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Jyoti Bhatt

Indian Modern Artist
Born 1934, Bhavnagar, Gujarat, India
Lives and works in Baroda, India

As a painter and printmaker, Bhatt drew his imagery from traditional Indian folk art. Later, the desire to photograph and document India's culture lured him. The black and white photographs that he captured through his lens are mute spectators of the art forms that are almost extinct. Working with a vast variety of mediums, his graphic prints have garnered him the most attention.



Learnt basics of Holography, UK


Learnt Printmaking, Pratt Institute and Pratt Graphic Art Centre, New York under Fulbright & John D Rockfeller II Grants specializing in Graphics


Academia Di Belle Arti, Naples, Italy under Italian Government Scholarship


Studied Painting and Printmaking, Faculty of Fine Arts, Maharaja Sayajirao University of Baroda


Learnt Mural and Fresco Painting, Vanasthali Vidyapith, Rajasthan

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From cubist influence, his imagery moved to traditional folk designs

In the 1950s, Bhatt began his artistic career as a painter and printmaker. He moved from his early works that reflected cubist influence to a gleeful and densely pictured world that often drew its imagery from traditional Indian folk designs. His etchings, intaglios and screen prints comprised of symbols that stem from Indian culture – the peacock, the lotus, the parrot, stylized Indian gods and goddesses, and endless variations on tribal and village designs.

As an artist his goal was to preserve and to seek inspiration from the rapidly disappearing folk art traditions of the rural India. He worked as a painter still late 1960s and even taught at the Faculty of Fine Arts in Baroda before he turned to photography.

Jyoti Bhatt, Women From Saurashtra, 1958, oil and acrylic on board, 24.02 x 20.20”

Bhatt's repertoire of images spills across mediums

He has worked in a variety of mediums, including oils and watercolours. However, it is his prints that are most associated with him. Bhatt explains that his paintings did not have “painterly quality”, but were more graphic. With his etchings, intaglios and screen prints he explored graphic and prints.

In 1970s, Bhatt took photographs of Gujarati folk art. Though his explorations into village and tribal designs influenced the motifs he used in his printmaking, he considers his documenting photographs to be an art form in itself. Recently, he's found his interest in digital printing and holography.

Jyoti Bhatt, Faces in silver, 1968, oil and wood relief, 44.88 x 44.88”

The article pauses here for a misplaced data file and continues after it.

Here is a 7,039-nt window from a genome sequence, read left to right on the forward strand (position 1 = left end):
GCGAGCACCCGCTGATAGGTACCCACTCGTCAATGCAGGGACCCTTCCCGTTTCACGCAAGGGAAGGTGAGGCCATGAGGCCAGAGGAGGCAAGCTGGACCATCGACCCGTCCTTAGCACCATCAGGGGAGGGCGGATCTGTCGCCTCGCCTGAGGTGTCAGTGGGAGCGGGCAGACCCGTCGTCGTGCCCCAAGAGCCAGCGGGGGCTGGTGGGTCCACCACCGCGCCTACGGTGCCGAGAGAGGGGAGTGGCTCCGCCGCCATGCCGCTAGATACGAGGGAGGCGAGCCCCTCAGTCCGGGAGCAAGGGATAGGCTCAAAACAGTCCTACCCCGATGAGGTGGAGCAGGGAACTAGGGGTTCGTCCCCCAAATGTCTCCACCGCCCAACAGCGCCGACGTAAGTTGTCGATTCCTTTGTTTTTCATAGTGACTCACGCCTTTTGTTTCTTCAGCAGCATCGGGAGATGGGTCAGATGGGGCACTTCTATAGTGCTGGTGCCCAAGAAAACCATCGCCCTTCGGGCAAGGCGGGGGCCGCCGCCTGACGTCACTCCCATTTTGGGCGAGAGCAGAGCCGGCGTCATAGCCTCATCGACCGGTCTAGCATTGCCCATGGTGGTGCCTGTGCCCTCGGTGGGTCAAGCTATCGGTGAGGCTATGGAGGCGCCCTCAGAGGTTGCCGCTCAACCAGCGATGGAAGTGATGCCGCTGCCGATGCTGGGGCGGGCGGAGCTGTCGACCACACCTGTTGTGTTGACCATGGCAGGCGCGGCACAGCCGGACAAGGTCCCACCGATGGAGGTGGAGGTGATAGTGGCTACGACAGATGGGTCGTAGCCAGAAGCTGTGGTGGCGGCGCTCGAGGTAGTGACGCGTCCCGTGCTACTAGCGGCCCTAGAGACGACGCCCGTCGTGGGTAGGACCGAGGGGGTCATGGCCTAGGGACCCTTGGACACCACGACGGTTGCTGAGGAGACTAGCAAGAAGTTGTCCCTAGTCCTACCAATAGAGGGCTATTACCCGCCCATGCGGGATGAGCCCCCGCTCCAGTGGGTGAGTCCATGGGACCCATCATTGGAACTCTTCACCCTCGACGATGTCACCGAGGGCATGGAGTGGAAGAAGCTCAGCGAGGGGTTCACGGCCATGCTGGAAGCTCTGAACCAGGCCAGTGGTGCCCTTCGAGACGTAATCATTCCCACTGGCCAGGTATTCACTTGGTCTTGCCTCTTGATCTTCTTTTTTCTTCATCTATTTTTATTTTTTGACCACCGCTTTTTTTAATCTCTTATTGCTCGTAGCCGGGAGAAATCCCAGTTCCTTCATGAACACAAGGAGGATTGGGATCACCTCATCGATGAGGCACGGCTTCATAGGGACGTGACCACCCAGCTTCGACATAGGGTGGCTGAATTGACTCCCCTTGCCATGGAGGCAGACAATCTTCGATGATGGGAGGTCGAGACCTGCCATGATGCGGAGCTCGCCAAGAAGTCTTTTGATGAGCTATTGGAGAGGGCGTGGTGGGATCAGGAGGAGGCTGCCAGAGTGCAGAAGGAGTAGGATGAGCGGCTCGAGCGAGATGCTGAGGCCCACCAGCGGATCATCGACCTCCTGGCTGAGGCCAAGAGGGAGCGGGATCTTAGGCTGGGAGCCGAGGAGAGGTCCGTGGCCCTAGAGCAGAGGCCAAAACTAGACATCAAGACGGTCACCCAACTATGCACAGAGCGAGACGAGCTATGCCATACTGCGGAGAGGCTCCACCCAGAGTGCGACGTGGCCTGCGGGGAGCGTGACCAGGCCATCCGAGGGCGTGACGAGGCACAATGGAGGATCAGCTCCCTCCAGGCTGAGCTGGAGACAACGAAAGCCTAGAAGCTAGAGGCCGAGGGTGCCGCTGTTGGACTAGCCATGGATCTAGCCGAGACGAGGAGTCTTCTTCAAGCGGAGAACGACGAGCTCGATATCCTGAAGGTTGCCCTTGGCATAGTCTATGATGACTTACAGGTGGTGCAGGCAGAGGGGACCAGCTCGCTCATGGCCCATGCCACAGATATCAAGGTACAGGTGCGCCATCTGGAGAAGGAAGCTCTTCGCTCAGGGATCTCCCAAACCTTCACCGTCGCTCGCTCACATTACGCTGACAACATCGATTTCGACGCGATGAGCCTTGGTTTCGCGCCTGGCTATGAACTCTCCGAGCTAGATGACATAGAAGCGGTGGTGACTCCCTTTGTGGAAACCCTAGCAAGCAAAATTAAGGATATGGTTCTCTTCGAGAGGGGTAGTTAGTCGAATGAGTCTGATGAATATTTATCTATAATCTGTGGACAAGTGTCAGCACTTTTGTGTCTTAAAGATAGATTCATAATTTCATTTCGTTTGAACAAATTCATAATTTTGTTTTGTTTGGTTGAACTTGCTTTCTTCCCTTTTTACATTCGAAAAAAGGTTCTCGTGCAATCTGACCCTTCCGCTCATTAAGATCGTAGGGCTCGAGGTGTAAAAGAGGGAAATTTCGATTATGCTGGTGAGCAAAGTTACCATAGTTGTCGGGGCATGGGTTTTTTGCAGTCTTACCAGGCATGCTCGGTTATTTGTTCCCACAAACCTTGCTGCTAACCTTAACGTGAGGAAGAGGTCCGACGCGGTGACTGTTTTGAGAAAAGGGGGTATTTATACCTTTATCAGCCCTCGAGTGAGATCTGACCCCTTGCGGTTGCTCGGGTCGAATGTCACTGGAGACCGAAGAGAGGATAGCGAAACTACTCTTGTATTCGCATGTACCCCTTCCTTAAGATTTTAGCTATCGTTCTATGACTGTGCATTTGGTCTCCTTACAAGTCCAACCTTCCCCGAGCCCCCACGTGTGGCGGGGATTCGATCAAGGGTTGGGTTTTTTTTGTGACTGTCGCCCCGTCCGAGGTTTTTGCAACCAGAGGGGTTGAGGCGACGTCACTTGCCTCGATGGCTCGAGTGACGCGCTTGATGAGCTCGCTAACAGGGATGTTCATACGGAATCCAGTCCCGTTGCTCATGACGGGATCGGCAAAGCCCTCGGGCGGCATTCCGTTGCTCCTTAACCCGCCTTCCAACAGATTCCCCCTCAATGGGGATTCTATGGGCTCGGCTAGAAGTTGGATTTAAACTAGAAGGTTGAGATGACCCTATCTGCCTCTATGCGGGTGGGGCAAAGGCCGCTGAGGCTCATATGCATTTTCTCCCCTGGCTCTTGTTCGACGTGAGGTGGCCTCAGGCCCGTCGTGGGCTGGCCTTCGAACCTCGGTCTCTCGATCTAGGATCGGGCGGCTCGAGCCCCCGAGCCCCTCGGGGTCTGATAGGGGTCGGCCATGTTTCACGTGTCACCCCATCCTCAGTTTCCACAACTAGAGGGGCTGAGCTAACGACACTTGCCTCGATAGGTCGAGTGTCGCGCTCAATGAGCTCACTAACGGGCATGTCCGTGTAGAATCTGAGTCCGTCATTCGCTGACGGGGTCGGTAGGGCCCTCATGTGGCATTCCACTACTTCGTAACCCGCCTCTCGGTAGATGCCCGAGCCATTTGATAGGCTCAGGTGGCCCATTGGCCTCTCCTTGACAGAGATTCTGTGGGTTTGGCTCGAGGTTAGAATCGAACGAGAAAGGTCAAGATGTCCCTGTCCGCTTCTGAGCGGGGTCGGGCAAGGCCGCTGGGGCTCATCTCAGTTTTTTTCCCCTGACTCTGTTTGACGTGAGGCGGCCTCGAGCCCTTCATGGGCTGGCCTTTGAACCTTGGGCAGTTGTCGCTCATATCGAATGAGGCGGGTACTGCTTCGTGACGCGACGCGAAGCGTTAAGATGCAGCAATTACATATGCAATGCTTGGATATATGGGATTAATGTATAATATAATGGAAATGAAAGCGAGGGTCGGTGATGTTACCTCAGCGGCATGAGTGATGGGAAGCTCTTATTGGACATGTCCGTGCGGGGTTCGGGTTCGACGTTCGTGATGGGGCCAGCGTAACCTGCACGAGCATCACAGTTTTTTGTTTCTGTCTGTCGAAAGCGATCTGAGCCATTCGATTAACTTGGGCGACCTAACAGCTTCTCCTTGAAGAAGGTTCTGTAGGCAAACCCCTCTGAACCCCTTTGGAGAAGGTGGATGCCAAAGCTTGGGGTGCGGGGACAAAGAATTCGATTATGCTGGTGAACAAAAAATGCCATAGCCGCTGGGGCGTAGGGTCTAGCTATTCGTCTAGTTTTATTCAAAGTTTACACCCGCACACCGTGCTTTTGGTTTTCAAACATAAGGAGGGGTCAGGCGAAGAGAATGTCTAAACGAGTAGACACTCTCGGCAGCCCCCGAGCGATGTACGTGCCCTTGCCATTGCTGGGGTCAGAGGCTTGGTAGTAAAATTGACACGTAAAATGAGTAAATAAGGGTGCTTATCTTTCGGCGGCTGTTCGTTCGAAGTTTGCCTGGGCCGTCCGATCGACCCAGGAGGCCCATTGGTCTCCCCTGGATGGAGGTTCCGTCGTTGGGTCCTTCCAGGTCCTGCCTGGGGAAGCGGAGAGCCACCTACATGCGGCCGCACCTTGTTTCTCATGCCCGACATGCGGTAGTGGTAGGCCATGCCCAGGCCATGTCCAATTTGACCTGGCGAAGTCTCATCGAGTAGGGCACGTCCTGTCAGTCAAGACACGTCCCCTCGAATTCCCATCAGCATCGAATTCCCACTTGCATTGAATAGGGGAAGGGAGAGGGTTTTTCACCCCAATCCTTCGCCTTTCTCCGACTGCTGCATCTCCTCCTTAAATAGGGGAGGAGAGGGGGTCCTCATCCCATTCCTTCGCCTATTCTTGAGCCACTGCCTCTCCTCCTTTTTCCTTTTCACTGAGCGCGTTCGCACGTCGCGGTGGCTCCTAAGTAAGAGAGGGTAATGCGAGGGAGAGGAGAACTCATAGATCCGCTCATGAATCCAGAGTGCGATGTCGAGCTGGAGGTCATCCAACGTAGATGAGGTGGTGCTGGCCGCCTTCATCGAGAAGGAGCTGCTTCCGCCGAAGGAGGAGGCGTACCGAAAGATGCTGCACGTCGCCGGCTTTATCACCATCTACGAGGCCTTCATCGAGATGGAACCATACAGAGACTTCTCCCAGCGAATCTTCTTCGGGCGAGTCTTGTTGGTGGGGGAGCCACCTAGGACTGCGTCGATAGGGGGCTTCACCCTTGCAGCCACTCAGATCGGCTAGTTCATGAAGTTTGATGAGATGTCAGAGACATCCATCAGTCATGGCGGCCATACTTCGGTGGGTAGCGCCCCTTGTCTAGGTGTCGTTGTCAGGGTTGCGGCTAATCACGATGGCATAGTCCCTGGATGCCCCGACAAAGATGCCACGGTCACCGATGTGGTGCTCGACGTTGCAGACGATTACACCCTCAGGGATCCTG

He documented living art in rural homes

In 1967, Bhatt was asked by the Bharatiya Vidya Bhavan in Mumbai to document Gujarat's folk art for a project. That's when his journey as a photographer started. The idea was to document their lifestyles before they get lost forever.

By the 1970s, the desire to photograph and document India's culture had already captivated him. Since then, he has concentrated on capturing living art in rural homes that have been increasingly disappearing because of modern, consumerist lifestyles. His camera replaced his sketchbook and he captured everything including intricately carved floors and doors, pots, utensils, walls, havelis, bandhani and other Kutch crafts, traditionally tattooed bodies, embroidery and painted temples on his travel to villages in Gujarat and other states.

Jyoti Bhatt, An old woman guarding a newly diagrammed rangoli, Rajasthan, 1980, modern silver gelatin print

His direct and simply composed photographs have become valued on their own merit

To Bhatt, taking photographs has not only been about documenting the folk and tribal art of the villages, for they might become extinct; he also found the photo-documentation work equally creative. He considers his documentary photographs to be an art form.

His photography is considered significant for he's captured a very important slice of history through his lens but what's striking in his photographs is the way they are composed, giving great attention to background details and surroundings. For instance, in A boy with a bicycle in Dhordo, Gujarat, how the little boy is seen riding against an ornamentally hand painted wall, while offering a rare insight into the designs of the houses of those times.

Jyoti Bhatt, A boy with a bicycle in Dhordo, Gujarat, 1970, modern silver gelatin print